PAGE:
One of the reasons Trey Wingo loves the NFL draft is that it’s unpredictable.
“It’s the ultimate reality TV show,” he said. “None of us knows what’s going to happen. It’s just the most fun.”
Wingo, 58, succeeded Chris Berman as host of ESPN’s NFL draft coverage before leaving the network in late 2020 after a 23-year run. He joined Caesars Sportsbook last year as its chief trends officer and brand ambassador.
“That’s a fancy way of saying I’m going to talk about stuff for Caesars Sportsbook,” Wingo said. “Basically like what I did for ESPN all those years.”
Wingo held court this week at Caesars Palace, where bettors will try to predict who will be the first overall pick and the first quarterback drafted, as well as a plethora of other props.
“The best storylines for this draft is that it’s completely unknown,” Wingo said. “We still don’t know who’s going No. 1 overall, and we might not have a quarterback taken in the top 15 picks. Although someone’s going to reach. Someone always reaches.
“The last time we didn’t have a quarterback go in the top three since 2001 was in 2013, when EJ Manuel went 16th overall to the Bills. Almost invariably, someone reaches on a quarterback, and if you take a quarterback in the top 10 in this year’s draft, it’s going to be a reach.”
Liberty QB Malik Willis is a -175 favorite at Caesars to go over his draft position of 13½, and Pittsburgh QB Kenny Pickett is -280 to go over 14½.
Georgia defensive end Travon Walker is the -300 favorite to be the No. 1 pick after opening as high as 40-1, and Michigan defensive end Aidan Hutchinson is the +325 second choice after being the odds-on favorite.
Wingo expects one of them to go No. 1. But nothing would surprise him after what happened to Laremy Tunsil, who was projected as the top offensive tackle in the 2016 draft before his stock took a big hit after a video posted on Twitter.
“Moments before he’s drafted, a video surfaces of him smoking weed in a gas-mask bong,” Wingo said. “That tells you you’ve got to prepare for some weird (stuff) in the NFL draft. What kind of odds could you have gotten on that?”
Odds and ends
There are some interesting odds and ends about Wingo, including that he said he can recite the final score, MVP and location of every Super Bowl.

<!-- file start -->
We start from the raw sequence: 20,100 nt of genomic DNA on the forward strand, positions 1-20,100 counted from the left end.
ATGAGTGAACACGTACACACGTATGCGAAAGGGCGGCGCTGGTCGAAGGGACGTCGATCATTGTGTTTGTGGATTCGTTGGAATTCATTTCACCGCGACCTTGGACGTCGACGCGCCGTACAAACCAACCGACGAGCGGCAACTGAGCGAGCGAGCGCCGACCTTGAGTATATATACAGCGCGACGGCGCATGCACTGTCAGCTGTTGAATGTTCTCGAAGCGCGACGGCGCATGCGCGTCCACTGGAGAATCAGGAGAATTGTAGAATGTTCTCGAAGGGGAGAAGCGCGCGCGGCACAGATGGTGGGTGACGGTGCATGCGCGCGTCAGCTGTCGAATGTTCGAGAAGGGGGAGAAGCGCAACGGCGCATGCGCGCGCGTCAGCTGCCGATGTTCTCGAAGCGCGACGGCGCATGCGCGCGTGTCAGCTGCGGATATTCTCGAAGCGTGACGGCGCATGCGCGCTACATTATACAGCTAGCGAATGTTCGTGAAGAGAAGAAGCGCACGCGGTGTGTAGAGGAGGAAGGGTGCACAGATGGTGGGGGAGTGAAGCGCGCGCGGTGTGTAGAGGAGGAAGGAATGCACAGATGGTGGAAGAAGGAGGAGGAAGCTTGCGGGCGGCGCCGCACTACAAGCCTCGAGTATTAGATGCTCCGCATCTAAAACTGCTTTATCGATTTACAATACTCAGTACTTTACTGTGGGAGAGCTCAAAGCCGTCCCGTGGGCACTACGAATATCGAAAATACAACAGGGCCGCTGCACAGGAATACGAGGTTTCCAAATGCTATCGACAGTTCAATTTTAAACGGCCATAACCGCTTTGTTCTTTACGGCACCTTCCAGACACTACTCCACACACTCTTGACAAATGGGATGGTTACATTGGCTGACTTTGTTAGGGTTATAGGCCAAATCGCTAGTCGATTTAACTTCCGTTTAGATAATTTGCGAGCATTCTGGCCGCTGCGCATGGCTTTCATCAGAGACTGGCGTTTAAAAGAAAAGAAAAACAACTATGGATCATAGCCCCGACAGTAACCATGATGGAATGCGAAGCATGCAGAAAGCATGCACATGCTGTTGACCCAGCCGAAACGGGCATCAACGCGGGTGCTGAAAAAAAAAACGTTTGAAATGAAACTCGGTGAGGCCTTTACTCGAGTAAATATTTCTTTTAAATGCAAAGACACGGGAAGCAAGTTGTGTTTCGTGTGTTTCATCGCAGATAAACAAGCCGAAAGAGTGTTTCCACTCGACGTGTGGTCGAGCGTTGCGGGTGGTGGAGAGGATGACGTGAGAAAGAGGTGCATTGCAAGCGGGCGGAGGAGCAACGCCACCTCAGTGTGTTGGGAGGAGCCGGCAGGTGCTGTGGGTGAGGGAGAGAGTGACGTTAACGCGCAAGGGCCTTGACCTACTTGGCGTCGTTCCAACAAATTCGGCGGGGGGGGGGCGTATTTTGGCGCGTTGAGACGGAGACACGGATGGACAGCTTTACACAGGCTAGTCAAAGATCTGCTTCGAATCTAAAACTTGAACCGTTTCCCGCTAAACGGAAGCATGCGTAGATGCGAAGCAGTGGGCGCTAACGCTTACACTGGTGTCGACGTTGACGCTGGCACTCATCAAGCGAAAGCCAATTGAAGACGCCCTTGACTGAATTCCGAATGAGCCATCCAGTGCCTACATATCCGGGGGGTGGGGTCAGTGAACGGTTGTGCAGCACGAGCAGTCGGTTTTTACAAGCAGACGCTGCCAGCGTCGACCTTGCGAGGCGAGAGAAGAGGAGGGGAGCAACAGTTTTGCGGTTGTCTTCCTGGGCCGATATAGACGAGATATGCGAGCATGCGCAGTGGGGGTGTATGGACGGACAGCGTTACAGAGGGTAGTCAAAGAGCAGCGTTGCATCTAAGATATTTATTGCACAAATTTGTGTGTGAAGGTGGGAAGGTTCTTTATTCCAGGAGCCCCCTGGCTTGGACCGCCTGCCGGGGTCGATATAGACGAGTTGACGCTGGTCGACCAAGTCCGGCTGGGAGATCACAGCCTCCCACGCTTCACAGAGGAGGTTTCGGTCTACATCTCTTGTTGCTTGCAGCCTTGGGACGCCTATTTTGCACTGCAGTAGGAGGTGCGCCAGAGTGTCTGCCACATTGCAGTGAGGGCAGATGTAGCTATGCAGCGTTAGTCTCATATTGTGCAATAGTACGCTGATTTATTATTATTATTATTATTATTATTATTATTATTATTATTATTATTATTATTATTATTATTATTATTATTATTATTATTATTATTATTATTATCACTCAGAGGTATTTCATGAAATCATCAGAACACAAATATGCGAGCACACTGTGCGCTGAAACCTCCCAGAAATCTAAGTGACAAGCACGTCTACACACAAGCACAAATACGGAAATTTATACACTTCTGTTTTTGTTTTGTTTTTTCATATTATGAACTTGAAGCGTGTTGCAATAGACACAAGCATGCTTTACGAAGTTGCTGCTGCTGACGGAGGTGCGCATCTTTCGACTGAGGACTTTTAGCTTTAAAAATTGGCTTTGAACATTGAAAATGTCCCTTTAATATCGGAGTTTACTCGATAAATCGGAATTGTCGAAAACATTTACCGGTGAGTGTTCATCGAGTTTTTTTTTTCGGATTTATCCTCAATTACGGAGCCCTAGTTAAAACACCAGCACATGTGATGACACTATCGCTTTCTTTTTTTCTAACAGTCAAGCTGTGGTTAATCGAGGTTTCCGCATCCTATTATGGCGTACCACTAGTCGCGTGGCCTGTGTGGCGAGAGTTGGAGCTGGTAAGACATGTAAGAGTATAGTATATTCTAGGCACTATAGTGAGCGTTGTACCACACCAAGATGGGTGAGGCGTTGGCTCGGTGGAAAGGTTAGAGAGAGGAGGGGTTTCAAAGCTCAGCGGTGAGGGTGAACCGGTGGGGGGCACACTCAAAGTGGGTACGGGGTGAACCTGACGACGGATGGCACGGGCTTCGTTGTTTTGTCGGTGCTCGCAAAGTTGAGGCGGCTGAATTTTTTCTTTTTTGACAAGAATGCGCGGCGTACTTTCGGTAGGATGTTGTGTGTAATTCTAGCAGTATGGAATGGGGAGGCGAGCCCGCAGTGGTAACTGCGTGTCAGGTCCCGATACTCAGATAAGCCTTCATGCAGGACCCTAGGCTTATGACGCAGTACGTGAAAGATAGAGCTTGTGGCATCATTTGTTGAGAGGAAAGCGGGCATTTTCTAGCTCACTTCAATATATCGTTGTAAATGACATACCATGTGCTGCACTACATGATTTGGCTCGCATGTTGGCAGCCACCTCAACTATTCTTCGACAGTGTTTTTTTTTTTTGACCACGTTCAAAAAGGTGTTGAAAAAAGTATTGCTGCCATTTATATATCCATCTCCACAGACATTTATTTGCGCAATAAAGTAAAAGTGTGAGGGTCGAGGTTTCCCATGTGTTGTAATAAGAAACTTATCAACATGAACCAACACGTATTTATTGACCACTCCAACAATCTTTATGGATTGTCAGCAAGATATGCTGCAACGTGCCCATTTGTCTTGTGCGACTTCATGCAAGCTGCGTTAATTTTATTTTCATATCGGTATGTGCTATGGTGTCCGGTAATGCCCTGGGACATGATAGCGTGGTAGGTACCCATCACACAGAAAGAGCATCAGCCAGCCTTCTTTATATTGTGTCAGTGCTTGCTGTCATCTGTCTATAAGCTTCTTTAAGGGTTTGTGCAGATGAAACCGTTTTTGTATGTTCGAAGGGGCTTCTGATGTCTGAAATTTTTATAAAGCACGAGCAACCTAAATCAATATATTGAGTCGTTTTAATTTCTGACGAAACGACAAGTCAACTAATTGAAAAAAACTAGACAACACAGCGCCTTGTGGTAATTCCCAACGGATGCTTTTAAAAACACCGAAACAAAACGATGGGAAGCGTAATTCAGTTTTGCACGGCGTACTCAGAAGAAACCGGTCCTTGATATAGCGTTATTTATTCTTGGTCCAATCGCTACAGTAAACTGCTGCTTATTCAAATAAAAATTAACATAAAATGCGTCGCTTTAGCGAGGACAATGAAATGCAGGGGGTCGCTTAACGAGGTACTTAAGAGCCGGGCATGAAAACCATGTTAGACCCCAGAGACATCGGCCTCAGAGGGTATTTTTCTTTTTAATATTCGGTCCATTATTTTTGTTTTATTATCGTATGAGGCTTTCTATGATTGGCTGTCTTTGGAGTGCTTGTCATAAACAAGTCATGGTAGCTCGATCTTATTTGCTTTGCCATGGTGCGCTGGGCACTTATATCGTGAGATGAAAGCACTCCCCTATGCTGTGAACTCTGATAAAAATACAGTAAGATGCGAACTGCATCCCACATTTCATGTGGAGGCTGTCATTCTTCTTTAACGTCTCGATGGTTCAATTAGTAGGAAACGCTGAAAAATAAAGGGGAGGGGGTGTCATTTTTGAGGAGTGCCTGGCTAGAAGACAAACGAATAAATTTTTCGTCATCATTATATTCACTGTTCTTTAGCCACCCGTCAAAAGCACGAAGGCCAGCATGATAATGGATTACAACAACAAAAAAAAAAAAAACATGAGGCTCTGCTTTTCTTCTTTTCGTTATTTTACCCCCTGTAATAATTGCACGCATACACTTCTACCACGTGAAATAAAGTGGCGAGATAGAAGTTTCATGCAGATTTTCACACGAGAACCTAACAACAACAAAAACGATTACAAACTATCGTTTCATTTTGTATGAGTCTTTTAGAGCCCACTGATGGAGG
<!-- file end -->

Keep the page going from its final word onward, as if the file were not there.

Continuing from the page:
“It’s my one party trick,” he said with a laugh. “I have nothing else.”
We gave him a pop quiz on Super Bowl LV, and he promptly aced it.
“That would be 27-10 the final score. It was in New Orleans, and it was the Raiders over the Eagles,” he said. “Jim Plunkett was the MVP. But Rod Martin should’ve been the MVP. He had three interceptions.”
Wingo’s full name is Hal Chapman Wingo III. Trey is his nickname for being Hal the third.
Trey’s father is a former reporter and editor at Life magazine and a co-founder of People magazine.
His father covered everything from the Kennedy assassination to the first Super Bowl. He also once helped carry an inebriated Washington running back John Riggins out of a formal banquet.
“Sandy baby, loosen up”
Riggins, two years after he was named the 1983 Super Bowl MVP, was a guest of People magazine at the Washington Press Club’s annual black-tie event, “Salute to Congress,” at the Washington Sheraton hotel.
He was seated with Hal Wingo at a table that included Supreme Court Justice Sandra Day O’Connor.
“Riggo showed up absolutely hammered and kept telling Sandra Day O’Connor, ‘Come on, Sandy baby, loosen up. You’re too tight,’” Trey Wingo said. “Eventually, he passes out underneath the table and is snoring so loudly that they had to take him out of the dinner.
“(The Associated Press) took a picture of my dad and another of People’s editors carrying a drunk John Riggins out of the dinner. In the background is Peter Jennings. I had that picture framed, and it’s on my wall.”
Contact reporter Todd Dewey at firstname.lastname@example.org. Follow @tdewey33 on Twitter.